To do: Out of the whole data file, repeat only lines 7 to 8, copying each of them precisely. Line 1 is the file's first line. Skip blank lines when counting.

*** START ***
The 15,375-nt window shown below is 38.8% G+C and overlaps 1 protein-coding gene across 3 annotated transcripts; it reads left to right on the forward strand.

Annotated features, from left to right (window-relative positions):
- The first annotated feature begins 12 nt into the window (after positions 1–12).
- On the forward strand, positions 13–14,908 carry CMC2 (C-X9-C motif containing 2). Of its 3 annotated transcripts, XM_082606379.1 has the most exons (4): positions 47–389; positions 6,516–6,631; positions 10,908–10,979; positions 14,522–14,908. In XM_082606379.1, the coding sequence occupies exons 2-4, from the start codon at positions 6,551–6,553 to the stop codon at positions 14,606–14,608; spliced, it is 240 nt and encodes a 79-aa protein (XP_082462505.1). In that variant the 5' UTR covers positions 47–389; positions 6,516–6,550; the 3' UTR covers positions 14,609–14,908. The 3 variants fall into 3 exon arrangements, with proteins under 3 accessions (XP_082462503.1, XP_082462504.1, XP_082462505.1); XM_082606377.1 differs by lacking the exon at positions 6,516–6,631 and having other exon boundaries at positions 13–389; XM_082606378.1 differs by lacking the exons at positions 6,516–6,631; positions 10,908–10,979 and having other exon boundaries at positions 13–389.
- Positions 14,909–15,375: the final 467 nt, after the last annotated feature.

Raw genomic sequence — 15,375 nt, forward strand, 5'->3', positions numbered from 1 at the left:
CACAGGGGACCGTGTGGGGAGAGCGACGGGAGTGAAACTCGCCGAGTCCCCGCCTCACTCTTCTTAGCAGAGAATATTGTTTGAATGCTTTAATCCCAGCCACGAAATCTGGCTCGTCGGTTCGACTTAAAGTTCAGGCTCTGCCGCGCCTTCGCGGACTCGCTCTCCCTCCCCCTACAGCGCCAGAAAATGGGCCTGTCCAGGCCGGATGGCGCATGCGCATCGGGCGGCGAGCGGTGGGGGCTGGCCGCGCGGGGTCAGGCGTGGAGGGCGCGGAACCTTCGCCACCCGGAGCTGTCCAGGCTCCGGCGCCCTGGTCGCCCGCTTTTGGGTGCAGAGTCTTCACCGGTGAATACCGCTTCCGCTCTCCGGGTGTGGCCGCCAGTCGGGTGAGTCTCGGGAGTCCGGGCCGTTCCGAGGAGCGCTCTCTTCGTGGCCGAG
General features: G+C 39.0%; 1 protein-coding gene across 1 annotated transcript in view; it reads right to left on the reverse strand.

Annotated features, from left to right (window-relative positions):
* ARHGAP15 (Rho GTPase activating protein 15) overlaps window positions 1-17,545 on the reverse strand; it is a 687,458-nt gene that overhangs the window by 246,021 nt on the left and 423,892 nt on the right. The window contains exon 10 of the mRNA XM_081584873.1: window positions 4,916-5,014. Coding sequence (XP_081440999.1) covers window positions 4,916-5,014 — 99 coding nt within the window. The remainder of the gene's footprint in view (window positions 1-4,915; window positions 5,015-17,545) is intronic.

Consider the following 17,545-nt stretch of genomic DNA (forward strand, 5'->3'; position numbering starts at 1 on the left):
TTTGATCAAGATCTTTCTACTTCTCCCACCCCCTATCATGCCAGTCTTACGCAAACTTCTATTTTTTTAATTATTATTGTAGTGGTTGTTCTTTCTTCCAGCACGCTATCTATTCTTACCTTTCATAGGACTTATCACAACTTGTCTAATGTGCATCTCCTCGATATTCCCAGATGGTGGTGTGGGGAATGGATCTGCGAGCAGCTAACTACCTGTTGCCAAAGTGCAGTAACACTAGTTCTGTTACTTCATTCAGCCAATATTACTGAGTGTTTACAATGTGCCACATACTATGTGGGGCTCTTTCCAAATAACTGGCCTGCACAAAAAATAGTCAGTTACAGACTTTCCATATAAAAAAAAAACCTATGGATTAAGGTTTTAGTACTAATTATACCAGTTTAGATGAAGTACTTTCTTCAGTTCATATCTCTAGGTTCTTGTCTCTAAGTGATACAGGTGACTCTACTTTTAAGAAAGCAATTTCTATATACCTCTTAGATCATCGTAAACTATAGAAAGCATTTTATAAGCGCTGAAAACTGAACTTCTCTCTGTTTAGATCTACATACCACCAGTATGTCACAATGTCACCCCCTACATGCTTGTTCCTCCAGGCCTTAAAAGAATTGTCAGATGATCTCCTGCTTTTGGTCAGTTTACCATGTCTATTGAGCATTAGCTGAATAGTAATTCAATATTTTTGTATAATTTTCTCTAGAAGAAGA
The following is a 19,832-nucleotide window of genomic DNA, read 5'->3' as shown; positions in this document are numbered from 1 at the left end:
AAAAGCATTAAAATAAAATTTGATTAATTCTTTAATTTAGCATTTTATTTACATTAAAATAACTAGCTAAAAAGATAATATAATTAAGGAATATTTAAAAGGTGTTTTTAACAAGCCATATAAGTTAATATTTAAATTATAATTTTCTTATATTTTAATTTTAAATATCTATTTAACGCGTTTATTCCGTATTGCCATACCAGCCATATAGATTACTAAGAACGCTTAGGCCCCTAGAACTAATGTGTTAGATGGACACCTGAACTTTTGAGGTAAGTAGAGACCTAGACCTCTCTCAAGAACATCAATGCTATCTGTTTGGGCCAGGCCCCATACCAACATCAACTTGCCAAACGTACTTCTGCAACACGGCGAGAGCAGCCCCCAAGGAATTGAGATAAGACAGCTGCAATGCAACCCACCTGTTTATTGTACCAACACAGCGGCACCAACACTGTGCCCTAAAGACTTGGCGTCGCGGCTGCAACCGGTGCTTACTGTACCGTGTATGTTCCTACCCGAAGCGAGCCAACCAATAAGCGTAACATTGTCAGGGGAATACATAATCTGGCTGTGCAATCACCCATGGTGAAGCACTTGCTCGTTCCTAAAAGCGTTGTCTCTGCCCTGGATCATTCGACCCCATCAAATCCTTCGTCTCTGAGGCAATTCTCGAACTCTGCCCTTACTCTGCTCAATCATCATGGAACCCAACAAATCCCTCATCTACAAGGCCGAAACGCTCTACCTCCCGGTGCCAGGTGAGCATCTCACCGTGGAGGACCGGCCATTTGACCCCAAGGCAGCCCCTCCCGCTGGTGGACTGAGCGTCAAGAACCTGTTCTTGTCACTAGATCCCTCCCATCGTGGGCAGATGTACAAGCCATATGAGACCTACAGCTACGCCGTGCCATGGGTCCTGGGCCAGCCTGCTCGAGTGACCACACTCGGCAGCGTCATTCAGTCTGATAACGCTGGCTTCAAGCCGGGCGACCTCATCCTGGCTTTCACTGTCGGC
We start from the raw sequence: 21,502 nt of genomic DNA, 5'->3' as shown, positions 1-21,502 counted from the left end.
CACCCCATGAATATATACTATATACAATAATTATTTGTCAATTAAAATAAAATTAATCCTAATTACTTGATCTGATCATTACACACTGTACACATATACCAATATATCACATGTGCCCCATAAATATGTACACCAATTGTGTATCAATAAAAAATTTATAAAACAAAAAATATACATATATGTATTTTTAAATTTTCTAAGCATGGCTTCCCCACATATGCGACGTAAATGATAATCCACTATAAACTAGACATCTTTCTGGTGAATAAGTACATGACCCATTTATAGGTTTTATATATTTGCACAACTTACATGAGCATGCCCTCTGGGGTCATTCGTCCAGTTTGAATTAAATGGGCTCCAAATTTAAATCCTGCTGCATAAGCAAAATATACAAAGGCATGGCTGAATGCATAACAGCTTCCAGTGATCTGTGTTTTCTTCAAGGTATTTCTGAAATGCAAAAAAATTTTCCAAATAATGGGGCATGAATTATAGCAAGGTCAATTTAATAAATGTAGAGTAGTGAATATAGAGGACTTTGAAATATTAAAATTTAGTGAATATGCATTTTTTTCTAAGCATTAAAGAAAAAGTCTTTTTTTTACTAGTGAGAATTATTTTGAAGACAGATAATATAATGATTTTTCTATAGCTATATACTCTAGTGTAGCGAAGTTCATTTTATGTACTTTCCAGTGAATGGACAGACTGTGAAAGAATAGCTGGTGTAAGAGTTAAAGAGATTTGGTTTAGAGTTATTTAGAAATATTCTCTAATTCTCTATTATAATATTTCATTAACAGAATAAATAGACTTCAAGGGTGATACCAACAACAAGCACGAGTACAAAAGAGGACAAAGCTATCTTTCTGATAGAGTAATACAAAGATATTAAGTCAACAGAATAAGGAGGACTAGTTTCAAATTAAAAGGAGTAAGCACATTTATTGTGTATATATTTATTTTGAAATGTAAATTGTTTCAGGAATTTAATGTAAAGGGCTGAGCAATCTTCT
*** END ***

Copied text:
CACAGGGGACCGTGTGGGGAGAGCGACGGGAGTGAAACTCGCCGAGTCCCCGCCTCACTCTTCTTAGCAGAGAATATTGTTTGAATGCTTTAATCCCAGCCACGAAATCTGGCTCGTCGGTTCGACTTAAAGTTCAGGCTCTGCCGCGCCTTCGCGGACTCGCTCTCCCTCCCCCTACAGCGCCAGAAAATGGGCCTGTCCAGGCCGGATGGCGCATGCGCATCGGGCGGCGAGCGGTGGGGGCTGGCCGCGCGGGGTCAGGCGTGGAGGGCGCGGAACCTTCGCCACCCGGAGCTGTCCAGGCTCCGGCGCCCTGGTCGCCCGCTTTTGGGTGCAGAGTCTTCACCGGTGAATACCGCTTCCGCTCTCCGGGTGTGGCCGCCAGTCGGGTGAGTCTCGGGAGTCCGGGCCGTTCCGAGGAGCGCTCTCTTCGTGGCCGAG
General features: G+C 39.0%; 1 protein-coding gene across 1 annotated transcript in view; it reads right to left on the reverse strand.